Hugh van Cutsem’s double life
Metropolis and Nature
A contemporary and extremely elegant Goethe who studies, cultivates and observes Nature, from where he draws the necessary lymph to face today’s pace of life.
That of London, a metropolitan lifestyle that Hugh van Cutsem leads in the pulsing international hub of finance on weekdays.
After which, he returns to Oxfordshire, where he conducts his other activity as a modern-day farmer: “I love going into the city but I can’t contemplate living there”.
Hugh has always been surrounded by nature.
Raised in Suffolk among horses – his grandfather was a famous racing trainer – Hugh with his family and his brothers Edward, Nicholas and William spent their summers in a Norfolk cottage on the edge of the family estate: “They only came to bring us something to eat, otherwise we were completely independent”.
Today van Cutsem allows his own children to do the same when they leave London and visit his home in Oxfordshire: “We are creating the perfect wood. We go on long walks during which I try to convey some of the enthusiasm and sense of freedom I had when I was a boy.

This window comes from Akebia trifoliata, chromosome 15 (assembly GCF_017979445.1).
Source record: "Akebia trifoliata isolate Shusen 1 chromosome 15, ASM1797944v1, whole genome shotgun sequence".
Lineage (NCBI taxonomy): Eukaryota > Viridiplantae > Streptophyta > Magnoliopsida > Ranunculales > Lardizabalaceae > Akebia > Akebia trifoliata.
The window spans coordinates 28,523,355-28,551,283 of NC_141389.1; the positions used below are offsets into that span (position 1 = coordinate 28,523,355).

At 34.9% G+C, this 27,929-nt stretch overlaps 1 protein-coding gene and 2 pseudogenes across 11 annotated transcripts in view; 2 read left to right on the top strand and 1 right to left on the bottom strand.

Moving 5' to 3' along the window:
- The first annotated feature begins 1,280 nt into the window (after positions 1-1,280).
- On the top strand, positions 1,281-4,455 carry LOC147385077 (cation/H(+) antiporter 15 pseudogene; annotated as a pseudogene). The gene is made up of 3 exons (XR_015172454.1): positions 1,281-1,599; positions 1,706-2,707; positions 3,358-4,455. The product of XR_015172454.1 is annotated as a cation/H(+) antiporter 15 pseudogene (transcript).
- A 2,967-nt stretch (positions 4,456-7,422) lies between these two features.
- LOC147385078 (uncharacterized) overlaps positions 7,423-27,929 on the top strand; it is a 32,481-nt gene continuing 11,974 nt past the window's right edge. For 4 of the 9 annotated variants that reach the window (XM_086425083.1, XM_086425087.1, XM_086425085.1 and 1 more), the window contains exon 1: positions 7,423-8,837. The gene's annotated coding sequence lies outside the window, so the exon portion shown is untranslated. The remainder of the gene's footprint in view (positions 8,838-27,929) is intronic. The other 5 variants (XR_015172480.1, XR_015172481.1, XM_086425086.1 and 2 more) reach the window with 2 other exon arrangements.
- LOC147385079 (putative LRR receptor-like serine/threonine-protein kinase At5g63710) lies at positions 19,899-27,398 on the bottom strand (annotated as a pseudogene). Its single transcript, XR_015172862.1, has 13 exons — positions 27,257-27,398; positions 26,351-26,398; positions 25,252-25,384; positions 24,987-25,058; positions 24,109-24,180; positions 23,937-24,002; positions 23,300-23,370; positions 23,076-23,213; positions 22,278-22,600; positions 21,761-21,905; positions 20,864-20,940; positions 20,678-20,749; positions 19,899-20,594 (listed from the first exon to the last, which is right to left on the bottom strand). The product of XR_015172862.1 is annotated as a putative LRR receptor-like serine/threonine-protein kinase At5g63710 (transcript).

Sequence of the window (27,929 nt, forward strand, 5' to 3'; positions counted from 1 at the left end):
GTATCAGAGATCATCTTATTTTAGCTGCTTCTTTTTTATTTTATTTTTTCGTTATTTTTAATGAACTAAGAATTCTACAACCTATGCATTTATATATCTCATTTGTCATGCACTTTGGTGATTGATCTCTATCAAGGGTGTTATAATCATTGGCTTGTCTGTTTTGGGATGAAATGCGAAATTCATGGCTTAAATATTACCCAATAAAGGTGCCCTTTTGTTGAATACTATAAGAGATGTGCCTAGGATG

Without being too philosophical, I try to see trees and animals through their eyes and I point out the small details they are likely to appreciate… and this gives me a kick”. The countryside as a mission, a concept absorbed from his father, which has taught him the importance of safeguarding the environment.
The rest is business in the City, where Hugh – born to a Flemish father and a Dutch mother – has acquired a classical culture and education and still feels attracted by two opposite poles: “There is also a community of Europeans in London, and there is a slight difference…..”.
Do you feel very English? “I have absorbed the mannerisms”.
And what about your complex family background? “I was very fortunate to grow up in two dimensions. I have learned to feel at ease in any country I have to live in”.
Endowed with an inborn elegance that accompanies him everywhere.
Hong Kong for instance, a metropolis where Hugh worked for a year when he finished studying economics at Edinburgh University, and gave English lessons to young Chinese students: “To earn some extra money”.